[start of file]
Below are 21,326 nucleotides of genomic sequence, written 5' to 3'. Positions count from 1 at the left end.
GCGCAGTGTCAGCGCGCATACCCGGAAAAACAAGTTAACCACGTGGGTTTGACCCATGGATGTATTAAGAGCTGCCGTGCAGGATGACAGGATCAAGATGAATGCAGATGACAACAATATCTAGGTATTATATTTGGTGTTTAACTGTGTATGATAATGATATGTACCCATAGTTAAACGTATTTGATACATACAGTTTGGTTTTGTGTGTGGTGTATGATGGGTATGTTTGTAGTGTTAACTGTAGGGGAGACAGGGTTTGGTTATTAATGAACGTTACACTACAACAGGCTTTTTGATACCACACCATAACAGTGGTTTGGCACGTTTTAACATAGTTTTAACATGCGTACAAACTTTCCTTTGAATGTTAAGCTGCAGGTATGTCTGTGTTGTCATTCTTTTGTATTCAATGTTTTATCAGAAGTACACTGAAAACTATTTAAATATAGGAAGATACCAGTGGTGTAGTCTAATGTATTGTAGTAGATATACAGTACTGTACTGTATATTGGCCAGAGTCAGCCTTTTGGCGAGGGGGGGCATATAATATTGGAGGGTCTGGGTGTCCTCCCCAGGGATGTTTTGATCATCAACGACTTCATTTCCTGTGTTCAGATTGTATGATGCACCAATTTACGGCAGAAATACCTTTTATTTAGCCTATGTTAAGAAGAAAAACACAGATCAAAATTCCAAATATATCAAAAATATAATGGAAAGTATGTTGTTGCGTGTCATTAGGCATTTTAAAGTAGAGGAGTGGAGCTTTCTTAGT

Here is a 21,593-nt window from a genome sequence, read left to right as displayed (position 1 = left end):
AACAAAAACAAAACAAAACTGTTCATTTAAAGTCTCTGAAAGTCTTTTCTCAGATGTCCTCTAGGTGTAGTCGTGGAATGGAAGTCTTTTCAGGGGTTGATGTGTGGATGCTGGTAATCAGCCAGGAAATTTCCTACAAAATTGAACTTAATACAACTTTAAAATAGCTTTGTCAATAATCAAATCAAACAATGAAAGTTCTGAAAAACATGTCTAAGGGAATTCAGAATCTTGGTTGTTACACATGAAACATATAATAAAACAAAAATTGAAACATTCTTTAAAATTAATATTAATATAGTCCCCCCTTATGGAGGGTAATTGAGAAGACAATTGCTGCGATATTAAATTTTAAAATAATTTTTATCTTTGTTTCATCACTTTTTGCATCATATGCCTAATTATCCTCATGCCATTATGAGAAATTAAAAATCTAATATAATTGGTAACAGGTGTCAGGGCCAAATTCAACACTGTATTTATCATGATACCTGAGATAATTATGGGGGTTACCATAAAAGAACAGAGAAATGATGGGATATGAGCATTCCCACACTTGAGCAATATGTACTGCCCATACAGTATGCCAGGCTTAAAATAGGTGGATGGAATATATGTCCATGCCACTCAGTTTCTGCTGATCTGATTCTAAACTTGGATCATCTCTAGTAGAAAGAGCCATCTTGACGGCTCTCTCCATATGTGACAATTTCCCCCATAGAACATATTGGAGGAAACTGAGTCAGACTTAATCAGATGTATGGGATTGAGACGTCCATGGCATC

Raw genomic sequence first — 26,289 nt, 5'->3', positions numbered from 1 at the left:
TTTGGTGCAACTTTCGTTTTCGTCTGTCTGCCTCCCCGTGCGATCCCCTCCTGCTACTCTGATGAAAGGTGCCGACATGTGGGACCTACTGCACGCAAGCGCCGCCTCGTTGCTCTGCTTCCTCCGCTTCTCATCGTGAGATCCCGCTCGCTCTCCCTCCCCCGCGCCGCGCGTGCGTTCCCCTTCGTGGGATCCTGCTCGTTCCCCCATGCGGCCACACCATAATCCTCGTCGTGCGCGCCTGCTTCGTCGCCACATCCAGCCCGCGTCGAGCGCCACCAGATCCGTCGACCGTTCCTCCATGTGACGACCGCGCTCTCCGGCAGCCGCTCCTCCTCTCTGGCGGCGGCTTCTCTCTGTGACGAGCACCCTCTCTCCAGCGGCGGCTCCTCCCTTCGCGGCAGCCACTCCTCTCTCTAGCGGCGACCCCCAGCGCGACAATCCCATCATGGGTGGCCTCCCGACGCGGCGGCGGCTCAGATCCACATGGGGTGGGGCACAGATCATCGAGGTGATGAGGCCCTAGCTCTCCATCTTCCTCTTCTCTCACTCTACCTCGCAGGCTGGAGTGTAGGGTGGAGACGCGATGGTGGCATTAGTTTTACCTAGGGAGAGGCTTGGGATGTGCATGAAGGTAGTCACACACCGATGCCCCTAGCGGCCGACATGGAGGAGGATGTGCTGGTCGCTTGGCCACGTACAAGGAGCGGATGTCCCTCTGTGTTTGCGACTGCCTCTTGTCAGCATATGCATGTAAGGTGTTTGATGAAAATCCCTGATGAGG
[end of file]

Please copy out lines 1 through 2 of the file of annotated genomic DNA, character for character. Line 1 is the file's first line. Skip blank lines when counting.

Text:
Below are 21,326 nucleotides of genomic sequence, written 5' to 3'. Positions count from 1 at the left end.
GCGCAGTGTCAGCGCGCATACCCGGAAAAACAAGTTAACCACGTGGGTTTGACCCATGGATGTATTAAGAGCTGCCGTGCAGGATGACAGGATCAAGATGAATGCAGATGACAACAATATCTAGGTATTATATTTGGTGTTTAACTGTGTATGATAATGATATGTACCCATAGTTAAACGTATTTGATACATACAGTTTGGTTTTGTGTGTGGTGTATGATGGGTATGTTTGTAGTGTTAACTGTAGGGGAGACAGGGTTTGGTTATTAATGAACGTTACACTACAACAGGCTTTTTGATACCACACCATAACAGTGGTTTGGCACGTTTTAACATAGTTTTAACATGCGTACAAACTTTCCTTTGAATGTTAAGCTGCAGGTATGTCTGTGTTGTCATTCTTTTGTATTCAATGTTTTATCAGAAGTACACTGAAAACTATTTAAATATAGGAAGATACCAGTGGTGTAGTCTAATGTATTGTAGTAGATATACAGTACTGTACTGTATATTGGCCAGAGTCAGCCTTTTGGCGAGGGGGGGCATATAATATTGGAGGGTCTGGGTGTCCTCCCCAGGGATGTTTTGATCATCAACGACTTCATTTCCTGTGTTCAGATTGTATGATGCACCAATTTACGGCAGAAATACCTTTTATTTAGCCTATGTTAAGAAGAAAAACACAGATCAAAATTCCAAATATATCAAAAATATAATGGAAAGTATGTTGTTGCGTGTCATTAGGCATTTTAAAGTAGAGGAGTGGAGCTTTCTTAGT